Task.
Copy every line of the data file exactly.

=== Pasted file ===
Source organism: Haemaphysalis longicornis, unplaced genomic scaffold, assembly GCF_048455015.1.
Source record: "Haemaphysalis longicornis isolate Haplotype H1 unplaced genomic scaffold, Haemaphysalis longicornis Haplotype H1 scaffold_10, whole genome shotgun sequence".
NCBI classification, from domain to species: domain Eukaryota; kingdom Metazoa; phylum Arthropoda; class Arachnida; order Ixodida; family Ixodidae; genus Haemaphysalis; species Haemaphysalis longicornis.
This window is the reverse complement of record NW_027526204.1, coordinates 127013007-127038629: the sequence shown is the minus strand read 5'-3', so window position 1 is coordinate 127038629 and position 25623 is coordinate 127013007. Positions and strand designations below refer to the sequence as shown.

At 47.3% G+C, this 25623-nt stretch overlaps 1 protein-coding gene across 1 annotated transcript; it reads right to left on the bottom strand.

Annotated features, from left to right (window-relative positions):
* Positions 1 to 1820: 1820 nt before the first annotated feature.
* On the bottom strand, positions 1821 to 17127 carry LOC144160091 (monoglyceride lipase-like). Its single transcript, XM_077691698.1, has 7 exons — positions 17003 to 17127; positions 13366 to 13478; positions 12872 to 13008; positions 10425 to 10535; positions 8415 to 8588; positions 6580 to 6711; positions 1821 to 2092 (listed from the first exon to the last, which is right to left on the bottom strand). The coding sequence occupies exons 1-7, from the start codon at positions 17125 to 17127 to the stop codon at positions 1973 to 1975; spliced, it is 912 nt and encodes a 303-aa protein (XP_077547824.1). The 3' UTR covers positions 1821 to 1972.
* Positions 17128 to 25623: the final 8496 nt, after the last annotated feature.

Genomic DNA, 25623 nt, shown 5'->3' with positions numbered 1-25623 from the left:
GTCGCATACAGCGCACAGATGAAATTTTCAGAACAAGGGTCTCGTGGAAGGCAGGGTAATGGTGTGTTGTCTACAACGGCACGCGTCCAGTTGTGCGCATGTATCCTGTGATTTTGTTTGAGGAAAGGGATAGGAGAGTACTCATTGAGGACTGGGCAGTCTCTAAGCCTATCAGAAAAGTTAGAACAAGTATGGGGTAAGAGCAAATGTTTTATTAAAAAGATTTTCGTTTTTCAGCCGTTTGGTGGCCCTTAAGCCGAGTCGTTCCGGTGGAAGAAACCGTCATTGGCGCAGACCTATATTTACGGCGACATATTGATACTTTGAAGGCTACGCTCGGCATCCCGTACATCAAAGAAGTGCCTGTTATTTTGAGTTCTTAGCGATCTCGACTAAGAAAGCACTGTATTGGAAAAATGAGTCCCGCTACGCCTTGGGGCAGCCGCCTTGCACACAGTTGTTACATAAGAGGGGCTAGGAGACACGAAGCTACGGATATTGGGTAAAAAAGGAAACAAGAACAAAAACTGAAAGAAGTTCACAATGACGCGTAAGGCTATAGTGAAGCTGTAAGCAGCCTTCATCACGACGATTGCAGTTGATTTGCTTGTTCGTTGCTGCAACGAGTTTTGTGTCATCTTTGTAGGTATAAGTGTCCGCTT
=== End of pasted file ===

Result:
Source organism: Haemaphysalis longicornis, unplaced genomic scaffold, assembly GCF_048455015.1.
Source record: "Haemaphysalis longicornis isolate Haplotype H1 unplaced genomic scaffold, Haemaphysalis longicornis Haplotype H1 scaffold_10, whole genome shotgun sequence".
NCBI classification, from domain to species: domain Eukaryota; kingdom Metazoa; phylum Arthropoda; class Arachnida; order Ixodida; family Ixodidae; genus Haemaphysalis; species Haemaphysalis longicornis.
This window is the reverse complement of record NW_027526204.1, coordinates 127013007-127038629: the sequence shown is the minus strand read 5'-3', so window position 1 is coordinate 127038629 and position 25623 is coordinate 127013007. Positions and strand designations below refer to the sequence as shown.

At 47.3% G+C, this 25623-nt stretch overlaps 1 protein-coding gene across 1 annotated transcript; it reads right to left on the bottom strand.

Annotated features, from left to right (window-relative positions):
* Positions 1 to 1820: 1820 nt before the first annotated feature.
* On the bottom strand, positions 1821 to 17127 carry LOC144160091 (monoglyceride lipase-like). Its single transcript, XM_077691698.1, has 7 exons — positions 17003 to 17127; positions 13366 to 13478; positions 12872 to 13008; positions 10425 to 10535; positions 8415 to 8588; positions 6580 to 6711; positions 1821 to 2092 (listed from the first exon to the last, which is right to left on the bottom strand). The coding sequence occupies exons 1-7, from the start codon at positions 17125 to 17127 to the stop codon at positions 1973 to 1975; spliced, it is 912 nt and encodes a 303-aa protein (XP_077547824.1). The 3' UTR covers positions 1821 to 1972.
* Positions 17128 to 25623: the final 8496 nt, after the last annotated feature.

Genomic DNA, 25623 nt, shown 5'->3' with positions numbered 1-25623 from the left:
GTCGCATACAGCGCACAGATGAAATTTTCAGAACAAGGGTCTCGTGGAAGGCAGGGTAATGGTGTGTTGTCTACAACGGCACGCGTCCAGTTGTGCGCATGTATCCTGTGATTTTGTTTGAGGAAAGGGATAGGAGAGTACTCATTGAGGACTGGGCAGTCTCTAAGCCTATCAGAAAAGTTAGAACAAGTATGGGGTAAGAGCAAATGTTTTATTAAAAAGATTTTCGTTTTTCAGCCGTTTGGTGGCCCTTAAGCCGAGTCGTTCCGGTGGAAGAAACCGTCATTGGCGCAGACCTATATTTACGGCGACATATTGATACTTTGAAGGCTACGCTCGGCATCCCGTACATCAAAGAAGTGCCTGTTATTTTGAGTTCTTAGCGATCTCGACTAAGAAAGCACTGTATTGGAAAAATGAGTCCCGCTACGCCTTGGGGCAGCCGCCTTGCACACAGTTGTTACATAAGAGGGGCTAGGAGACACGAAGCTACGGATATTGGGTAAAAAAGGAAACAAGAACAAAAACTGAAAGAAGTTCACAATGACGCGTAAGGCTATAGTGAAGCTGTAAGCAGCCTTCATCACGACGATTGCAGTTGATTTGCTTGTTCGTTGCTGCAACGAGTTTTGTGTCATCTTTGTAGGTATAAGTGTCCGCTT